October 24, 2006
IJC recommends a new Great Lakes Water Quality Agreement for the 21st Century
In a special report, released today, the International Joint Commission of Canada and the United States recommends that the two federal governments replace the current Great Lakes Water Quality Agreement with a shorter and more action-oriented document. The Commission urges that the new agreement be signed by the President and Prime Minister, and endorsed by the U.S. Congress and the Canadian Parliament. It also urges that it include a commitment to the early development of a Binational Action Plan with achievable goals and timelines, measures for evaluating performance, and provisions for monitoring and reporting for greater accountability when it comes to the cleanup of the waters of the Great Lakes
Earlier this year, the national governments launched a comprehensive review of the operation and effectiveness of the Agreement, which has guided the cleanup and restoration of the Great Lakes by providing the vital framework for binational cooperation, consultation and action since 1972. The Agreement has not been revised nor updated since 1987.
The Commission’s Special Report acknowledges the successes of the current Agreement but points out more has to be done. It strongly promotes a new way of working with a focus on government accountability. In particular, the Commission recommends creation of a new high-level Agreement steering committee, composed of the political-level heads of federal departments and agencies, to oversee implementation of the Agreement.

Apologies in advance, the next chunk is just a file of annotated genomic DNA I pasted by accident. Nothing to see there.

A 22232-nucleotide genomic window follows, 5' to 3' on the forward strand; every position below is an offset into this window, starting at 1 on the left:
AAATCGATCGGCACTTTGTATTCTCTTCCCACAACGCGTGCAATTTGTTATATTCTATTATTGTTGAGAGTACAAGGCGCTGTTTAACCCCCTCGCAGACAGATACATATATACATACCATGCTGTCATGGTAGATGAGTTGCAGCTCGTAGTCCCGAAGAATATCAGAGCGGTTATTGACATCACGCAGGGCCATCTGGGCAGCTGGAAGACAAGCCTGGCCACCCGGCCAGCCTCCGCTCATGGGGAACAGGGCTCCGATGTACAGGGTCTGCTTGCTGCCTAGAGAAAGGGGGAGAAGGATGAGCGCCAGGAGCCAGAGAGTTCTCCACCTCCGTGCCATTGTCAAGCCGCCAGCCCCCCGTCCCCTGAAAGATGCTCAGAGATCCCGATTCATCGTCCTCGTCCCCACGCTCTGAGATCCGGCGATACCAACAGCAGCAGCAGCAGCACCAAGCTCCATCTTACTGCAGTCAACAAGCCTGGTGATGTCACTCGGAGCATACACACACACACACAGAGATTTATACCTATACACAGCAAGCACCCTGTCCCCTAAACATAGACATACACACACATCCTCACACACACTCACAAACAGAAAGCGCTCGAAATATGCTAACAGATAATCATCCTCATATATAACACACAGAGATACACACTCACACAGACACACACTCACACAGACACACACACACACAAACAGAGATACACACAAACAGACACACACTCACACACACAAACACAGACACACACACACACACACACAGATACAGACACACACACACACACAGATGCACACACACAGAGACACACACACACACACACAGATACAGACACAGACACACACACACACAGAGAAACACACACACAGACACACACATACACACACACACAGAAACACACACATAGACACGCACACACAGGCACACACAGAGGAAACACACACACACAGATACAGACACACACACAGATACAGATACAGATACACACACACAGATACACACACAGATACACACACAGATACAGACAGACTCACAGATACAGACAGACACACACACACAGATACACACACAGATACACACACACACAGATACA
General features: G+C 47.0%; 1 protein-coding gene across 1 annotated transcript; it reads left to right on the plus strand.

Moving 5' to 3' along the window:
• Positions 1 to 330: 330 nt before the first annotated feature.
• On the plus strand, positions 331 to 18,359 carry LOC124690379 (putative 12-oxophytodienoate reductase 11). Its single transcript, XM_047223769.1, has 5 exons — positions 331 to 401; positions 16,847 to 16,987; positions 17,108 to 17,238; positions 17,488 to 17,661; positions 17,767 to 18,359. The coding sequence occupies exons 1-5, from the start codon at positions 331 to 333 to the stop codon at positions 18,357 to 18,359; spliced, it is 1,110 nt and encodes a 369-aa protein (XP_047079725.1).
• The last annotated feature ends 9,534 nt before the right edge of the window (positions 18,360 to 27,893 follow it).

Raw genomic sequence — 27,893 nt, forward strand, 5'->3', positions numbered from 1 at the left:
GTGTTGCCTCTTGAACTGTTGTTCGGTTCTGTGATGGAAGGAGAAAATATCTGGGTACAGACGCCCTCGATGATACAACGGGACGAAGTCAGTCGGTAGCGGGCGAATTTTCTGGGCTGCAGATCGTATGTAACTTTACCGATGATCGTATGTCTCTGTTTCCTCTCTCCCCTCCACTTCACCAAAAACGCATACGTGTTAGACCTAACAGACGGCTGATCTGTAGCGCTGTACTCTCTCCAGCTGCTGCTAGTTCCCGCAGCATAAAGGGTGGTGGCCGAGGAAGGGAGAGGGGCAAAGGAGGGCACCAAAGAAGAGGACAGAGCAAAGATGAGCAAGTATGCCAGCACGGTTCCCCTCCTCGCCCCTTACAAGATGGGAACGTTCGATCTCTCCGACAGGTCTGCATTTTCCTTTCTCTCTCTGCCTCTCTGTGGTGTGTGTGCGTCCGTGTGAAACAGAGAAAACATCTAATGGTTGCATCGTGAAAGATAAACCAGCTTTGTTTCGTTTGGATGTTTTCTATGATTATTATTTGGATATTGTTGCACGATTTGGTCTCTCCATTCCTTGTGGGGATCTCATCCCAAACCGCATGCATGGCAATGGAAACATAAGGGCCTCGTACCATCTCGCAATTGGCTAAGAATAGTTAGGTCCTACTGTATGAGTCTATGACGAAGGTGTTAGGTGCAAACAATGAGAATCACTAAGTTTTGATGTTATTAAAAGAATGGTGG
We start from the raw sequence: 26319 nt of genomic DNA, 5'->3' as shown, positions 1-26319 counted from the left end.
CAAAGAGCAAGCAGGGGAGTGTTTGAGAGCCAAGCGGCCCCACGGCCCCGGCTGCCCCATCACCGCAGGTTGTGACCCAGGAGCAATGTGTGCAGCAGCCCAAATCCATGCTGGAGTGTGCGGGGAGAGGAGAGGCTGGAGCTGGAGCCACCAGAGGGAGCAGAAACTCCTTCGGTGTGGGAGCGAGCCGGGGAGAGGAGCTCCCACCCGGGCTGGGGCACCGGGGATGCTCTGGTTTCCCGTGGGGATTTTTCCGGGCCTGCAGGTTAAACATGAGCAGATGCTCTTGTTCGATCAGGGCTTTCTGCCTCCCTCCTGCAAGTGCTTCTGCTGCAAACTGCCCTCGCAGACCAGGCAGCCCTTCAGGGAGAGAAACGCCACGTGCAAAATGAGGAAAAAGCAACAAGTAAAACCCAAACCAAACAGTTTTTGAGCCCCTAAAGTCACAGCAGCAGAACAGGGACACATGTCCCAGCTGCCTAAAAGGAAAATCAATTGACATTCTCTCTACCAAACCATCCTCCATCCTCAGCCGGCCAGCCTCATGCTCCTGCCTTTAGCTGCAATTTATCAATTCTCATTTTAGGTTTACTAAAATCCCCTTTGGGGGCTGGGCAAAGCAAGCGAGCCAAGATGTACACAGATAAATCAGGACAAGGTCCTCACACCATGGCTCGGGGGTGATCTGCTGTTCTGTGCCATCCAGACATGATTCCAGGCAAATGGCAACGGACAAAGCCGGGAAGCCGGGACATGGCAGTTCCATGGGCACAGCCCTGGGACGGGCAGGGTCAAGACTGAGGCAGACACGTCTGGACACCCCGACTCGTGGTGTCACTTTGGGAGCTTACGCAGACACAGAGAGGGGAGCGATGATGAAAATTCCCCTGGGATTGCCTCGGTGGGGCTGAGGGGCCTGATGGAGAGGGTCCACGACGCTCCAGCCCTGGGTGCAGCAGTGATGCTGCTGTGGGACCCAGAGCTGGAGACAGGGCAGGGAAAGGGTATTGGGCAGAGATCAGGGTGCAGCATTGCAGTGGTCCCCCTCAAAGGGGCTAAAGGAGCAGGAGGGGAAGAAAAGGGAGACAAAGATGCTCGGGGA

Canadian Section Chair Herb Gray said, “While the current Agreement guided restoration efforts, new approaches are needed. We strongly believe the Agreement must be replaced by a new accord that strengthens accountability and responds to new challenges to the quality of the waters of the Great Lakes.”
“One key to speeding the pace of restoration and improving government accountability is making sure all the right players are at the table,” said U.S. Section Chair Dennis Schornack. “In particular, mayors make daily decisions that affect water use and water quality in the Great Lakes, and a new Agreement must give mayors and other key stakeholders a new voice and a new role.”
The Commission recommends that new Agreement and the Binational Action Plan incorporate the concepts of ecosystem protection and watershed planning, include human health as a clear objective, and use the ecosystem approach. As well, the Commission believes that there should be an increased focus on biological integrity with a specific reference to the issue of alien invasive species.
In addition, the Commission says that the public should play a greater role in assessing progress under a new Agreement and that mayors, Tribes and First Nations be invited to join with federal, state and provincial governments in developing the Binational Action Plan.
The Great Lakes Water Quality Agreement between Canada and the United States expresses the commitment of each country to restore and maintain the chemical, physical and biological integrity of the waters of the Great Lakes basin ecosystem. First signed in 1972 by Prime Minister Pierre Trudeau and President Richard Nixon, it was last revised in 1987.
In preparing the special report, the Commission considered the research, analysis and advice provided by its advisory boards, as well as the information and views received during its consultation process with the public in the fall of 2005. These public views are reflected in a synthesis document published by the Commission earlier this year.
The formal letter transmitting the report to the Canadian Minister of Foreign Affairs and the U.S. Secretary of State, is attached.
Copies of the Advice to Governments and the synthesis of public comment are available at: www.ijc.org.